A historic home tour humanizes public figures by revealing their everyday possessions, such as Teddy Roosevelt's eyeglasses case and the hat that Abraham Lincoln used as a stove. Explore where history lives with today's Groupon to Historic Mount Vernon. Choose between the following options:
- For $7, you get one adult ticket to the Mount Vernon Estate, which includes the mansion, gardens, and museum (a $15 value).
- For $3, you get one youth ticket to the Mount Vernon Estate, which includes the mansion, gardens, and museum (a $7 value). Children 5 and under are always admitted free.
Sheltered along the banks of the Potomac River, historic Mount Vernon bears the torch of both the 40-year home and monumental legacy of the gentleman planter and inaugural commander-in-chief, George Washington. Visitors can plan a visit beforehand, allotting three hours to explore the estate and return any rented colonial power tools. Inside the mansion, time-travelers visit 1799, the year Washington died, to bat your eyelashes toward preserved original furnishings frozen in these final years of the 18th century. Outside feet patter along 50 acres of plantation, 12 original structures, planned gardens, and a forest trail hemmed with holly and laurel branches. The museum and education center weaves a rich audio-visual tapestry of the general's life, with 23 theaters and galleries along with 700 original artifacts that include his famous dentures and his imaginary cat's contact lenses.
From November 25 through January 6, 2012, the estate celebrates Christmas at Mount Vernon by decking itself in 1799-style holiday memorabilia. During this period only, the estate hosts a turkey pardoned by the president, sparing the bird from the Thanksgiving table and an uncle's exhaustive account of his knee surgery. Also open to the public will be the mansion's third floor, which is only open to visitors a few times each year.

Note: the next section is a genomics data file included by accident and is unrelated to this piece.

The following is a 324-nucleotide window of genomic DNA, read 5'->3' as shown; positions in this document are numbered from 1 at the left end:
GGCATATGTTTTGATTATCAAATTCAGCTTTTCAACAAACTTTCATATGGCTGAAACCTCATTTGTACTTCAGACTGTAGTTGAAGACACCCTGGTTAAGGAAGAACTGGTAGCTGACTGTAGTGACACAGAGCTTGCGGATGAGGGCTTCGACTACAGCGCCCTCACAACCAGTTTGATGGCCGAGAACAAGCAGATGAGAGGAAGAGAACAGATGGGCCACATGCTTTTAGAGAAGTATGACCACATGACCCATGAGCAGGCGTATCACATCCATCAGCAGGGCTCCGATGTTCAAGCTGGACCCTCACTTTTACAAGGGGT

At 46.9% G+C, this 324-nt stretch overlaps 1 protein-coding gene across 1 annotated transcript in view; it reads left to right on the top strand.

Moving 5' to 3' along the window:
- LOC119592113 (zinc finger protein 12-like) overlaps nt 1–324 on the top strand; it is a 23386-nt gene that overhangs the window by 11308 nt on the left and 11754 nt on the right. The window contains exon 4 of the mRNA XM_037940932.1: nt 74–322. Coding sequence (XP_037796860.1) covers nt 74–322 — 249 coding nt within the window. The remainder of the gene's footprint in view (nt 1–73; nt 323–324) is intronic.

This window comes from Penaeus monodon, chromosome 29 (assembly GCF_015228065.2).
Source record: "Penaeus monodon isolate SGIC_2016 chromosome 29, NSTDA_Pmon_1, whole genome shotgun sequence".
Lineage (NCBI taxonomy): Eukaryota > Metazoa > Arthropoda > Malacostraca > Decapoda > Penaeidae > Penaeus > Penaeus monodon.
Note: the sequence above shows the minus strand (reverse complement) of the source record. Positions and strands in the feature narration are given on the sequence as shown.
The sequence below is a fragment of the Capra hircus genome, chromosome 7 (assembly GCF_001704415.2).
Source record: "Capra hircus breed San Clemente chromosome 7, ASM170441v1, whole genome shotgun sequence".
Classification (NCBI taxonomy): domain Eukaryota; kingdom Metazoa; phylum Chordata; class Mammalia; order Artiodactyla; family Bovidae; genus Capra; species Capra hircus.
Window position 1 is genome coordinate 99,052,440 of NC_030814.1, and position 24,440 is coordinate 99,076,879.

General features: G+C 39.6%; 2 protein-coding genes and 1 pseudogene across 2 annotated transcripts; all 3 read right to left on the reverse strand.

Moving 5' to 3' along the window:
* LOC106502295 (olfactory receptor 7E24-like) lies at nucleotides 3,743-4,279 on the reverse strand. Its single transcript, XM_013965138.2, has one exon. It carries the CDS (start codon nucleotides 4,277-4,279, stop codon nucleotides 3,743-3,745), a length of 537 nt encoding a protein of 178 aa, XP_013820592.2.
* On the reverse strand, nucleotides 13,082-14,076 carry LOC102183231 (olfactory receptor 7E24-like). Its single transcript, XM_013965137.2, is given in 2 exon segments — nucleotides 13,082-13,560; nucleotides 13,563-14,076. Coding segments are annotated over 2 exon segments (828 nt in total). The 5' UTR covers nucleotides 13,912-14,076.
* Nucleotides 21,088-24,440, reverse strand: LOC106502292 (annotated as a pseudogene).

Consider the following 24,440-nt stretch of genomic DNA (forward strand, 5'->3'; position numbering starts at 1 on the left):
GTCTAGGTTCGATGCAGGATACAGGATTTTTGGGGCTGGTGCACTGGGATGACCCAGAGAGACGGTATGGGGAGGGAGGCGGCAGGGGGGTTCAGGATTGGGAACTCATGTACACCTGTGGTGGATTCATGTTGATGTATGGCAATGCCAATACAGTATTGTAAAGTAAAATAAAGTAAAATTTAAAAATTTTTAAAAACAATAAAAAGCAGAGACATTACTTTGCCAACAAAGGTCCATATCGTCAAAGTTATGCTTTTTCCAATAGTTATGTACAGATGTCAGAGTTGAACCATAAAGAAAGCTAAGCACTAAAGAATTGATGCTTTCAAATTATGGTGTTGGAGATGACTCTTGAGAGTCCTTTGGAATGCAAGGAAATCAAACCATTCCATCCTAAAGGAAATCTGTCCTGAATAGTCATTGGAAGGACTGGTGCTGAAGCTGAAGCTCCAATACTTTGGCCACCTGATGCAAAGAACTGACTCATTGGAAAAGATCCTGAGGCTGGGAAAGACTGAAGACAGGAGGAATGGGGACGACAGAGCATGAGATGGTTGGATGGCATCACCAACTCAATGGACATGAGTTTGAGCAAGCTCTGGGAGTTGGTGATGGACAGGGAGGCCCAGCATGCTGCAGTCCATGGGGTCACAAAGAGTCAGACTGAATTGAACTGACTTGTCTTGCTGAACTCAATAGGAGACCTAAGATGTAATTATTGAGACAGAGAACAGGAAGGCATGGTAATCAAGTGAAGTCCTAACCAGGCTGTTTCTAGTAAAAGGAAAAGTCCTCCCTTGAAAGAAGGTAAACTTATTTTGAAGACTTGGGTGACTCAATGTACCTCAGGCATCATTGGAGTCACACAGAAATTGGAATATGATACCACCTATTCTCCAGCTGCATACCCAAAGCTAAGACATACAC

Admission is free for all on Monday, February 20; please plan ahead to make sure your Groupon is being used at the most opportune time.
George Washington's Mount Vernon
Its red roof shining from the banks of the Potomac River, historic Mount Vernon bears the torch of gentleman planter and inaugural commander in chief George Washington via the home where he lived for 40 years. It takes about three hours to explore the estate, a visit which begins with a walk through the grounds and a short film before proceeding to a guided tour of the mansion. There, time-travelers visit 1799—the year Washington died—as recreated by preserved original furnishings and detailed reproductions. The home's windows look out on 50 acres of plantation, with 12 original structures, gardens, and a forest trail hemmed with holly and laurel. The museum and education center weaves a rich audio-visual tapestry of the general's life, filled with 23 theaters and galleries and 700 original artifacts that include his famous dentures.